If definitions alone cannot protect the integrity of the "original print," both Gresham and Tyler conclude that the best way forward is a detailed, scrupulous documentation of the making of all individual prints. Tyler has done this since the '60s. It comes down to the degree of an artist's involvement in the making of a print.
FOR the makers of reproductions there have been major developments. No one would deny a need for better reproduction of works of art - images that appear as posters, postcards, and book illustrations. It becomes trickier, however, when reproductions are made to be framed and hung on dining-room walls like originals.
Mechanical printing and reproductive technology are increasingly sophisticated (color by laser scanning, for example). But this also means it is possible for the unscrupulous to make a reproduction look extremely close to an original print. This capacity can lead, at worst, to criminality: The passing off of reproductions as original prints is fraudulent. At best, it could mean better fine art reproductions. But it should be clear that such items are reproductions.
In the face of all this complexity, a major London institution, the Victoria and Albert Museum, has launched a series of reproductions of 12 watercolors in its collection, calling them "masterprints."
The term is a powerful one to use for a reproduction. By all accounts, these reproductions are of outstanding quality. Katharine Butler in the V.&A. Enterprises office, when asked why the reproductions hadn't been called "facsimiles" - a clear name for first-rate reproductions that has an honorable history - answered, "It's interesting, we debated that word and we thought that its meaning had been rather lessened by the fax machine...."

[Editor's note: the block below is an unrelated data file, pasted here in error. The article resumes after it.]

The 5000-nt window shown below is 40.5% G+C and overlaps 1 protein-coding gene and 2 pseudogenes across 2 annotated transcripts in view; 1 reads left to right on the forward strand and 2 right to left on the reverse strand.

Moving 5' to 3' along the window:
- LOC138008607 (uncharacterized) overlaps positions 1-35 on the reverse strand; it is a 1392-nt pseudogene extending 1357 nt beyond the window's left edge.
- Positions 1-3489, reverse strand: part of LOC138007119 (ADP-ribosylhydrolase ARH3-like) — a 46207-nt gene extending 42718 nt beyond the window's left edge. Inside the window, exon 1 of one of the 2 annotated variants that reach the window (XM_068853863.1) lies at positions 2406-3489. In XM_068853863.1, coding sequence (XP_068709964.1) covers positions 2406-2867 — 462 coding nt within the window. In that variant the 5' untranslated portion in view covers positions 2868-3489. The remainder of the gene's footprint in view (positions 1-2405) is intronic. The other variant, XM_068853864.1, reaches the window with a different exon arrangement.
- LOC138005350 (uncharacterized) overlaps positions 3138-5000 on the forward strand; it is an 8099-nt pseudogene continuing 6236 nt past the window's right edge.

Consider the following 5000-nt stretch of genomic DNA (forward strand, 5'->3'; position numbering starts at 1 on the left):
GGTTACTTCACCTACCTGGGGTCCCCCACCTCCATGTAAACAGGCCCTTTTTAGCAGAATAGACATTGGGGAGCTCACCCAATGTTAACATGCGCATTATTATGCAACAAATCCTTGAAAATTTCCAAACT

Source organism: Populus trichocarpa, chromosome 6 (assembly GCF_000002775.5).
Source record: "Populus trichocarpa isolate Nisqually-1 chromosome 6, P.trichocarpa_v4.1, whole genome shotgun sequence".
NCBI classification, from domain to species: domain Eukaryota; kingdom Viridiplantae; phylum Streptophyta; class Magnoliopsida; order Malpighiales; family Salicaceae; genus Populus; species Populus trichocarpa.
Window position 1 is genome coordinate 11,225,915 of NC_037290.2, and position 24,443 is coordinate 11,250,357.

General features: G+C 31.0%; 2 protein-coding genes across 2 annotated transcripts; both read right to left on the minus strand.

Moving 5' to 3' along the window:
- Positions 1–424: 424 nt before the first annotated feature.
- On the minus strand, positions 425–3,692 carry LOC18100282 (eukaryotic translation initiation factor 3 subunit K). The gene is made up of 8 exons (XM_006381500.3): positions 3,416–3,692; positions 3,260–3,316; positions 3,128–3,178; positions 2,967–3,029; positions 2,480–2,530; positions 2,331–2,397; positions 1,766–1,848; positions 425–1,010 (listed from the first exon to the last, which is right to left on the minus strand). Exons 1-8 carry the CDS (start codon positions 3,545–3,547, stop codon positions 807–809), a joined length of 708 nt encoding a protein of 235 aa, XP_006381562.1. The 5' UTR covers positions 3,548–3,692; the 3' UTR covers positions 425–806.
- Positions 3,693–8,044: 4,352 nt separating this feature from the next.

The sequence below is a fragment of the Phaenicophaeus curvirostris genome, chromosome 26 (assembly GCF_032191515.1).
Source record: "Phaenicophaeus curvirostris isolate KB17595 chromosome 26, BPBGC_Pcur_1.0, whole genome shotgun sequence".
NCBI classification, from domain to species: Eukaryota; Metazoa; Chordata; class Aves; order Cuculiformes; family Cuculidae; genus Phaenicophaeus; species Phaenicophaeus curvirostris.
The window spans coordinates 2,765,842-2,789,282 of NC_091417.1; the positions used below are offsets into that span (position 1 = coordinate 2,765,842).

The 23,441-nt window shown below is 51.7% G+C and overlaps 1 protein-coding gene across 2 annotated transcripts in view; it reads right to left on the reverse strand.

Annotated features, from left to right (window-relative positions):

But the museum goes further in its marketing procedures for its masterprints. It applies to these reproductions the terminology, and thus the air, of the original print. It emphasizes that they are in limited editions. The prices (between $325 and $500) are high for reproductions.
Each print is accompanied by a certificate of authenticity signed by Susan Lambert, curator of prints, drawings, and paintings. Further, each print is hand-numbered and, presumably to enhance their value, the first numbered print in each edition is now part of the collection of prints, drawings, and paintings. (In fairness, the museum has a large collection of reproductions as well as original prints: Its interests are not only in original art). But when all is said and done, the word "masterprint" is su rely a misnomer that suggests these reproductions have the quality or character of "original" prints. And that is not the case.
Ken Tyler sees this as a backward step, particularly for an educational institution. "They can chase any kind of goat around the yard that they want. It's not going to make any difference. What they are doing is a blatant reproduction." He goes on: "It's a thorny issue." But, he says, " If there is no artist involved, there is no originality."
And involvement with artists - Albers, Rauschenberg, Hockney to name but three - is what Tyler himself practices. Mr. Hockney has even praised him for what amounts to an unusual collaboration: the printer offering possibilities to the artist quite as much as the artist bringing his creativity to the printmaking. It is the stuff of great originality, and it is a vast distance from the making of reproductions, however skillfully that may be done.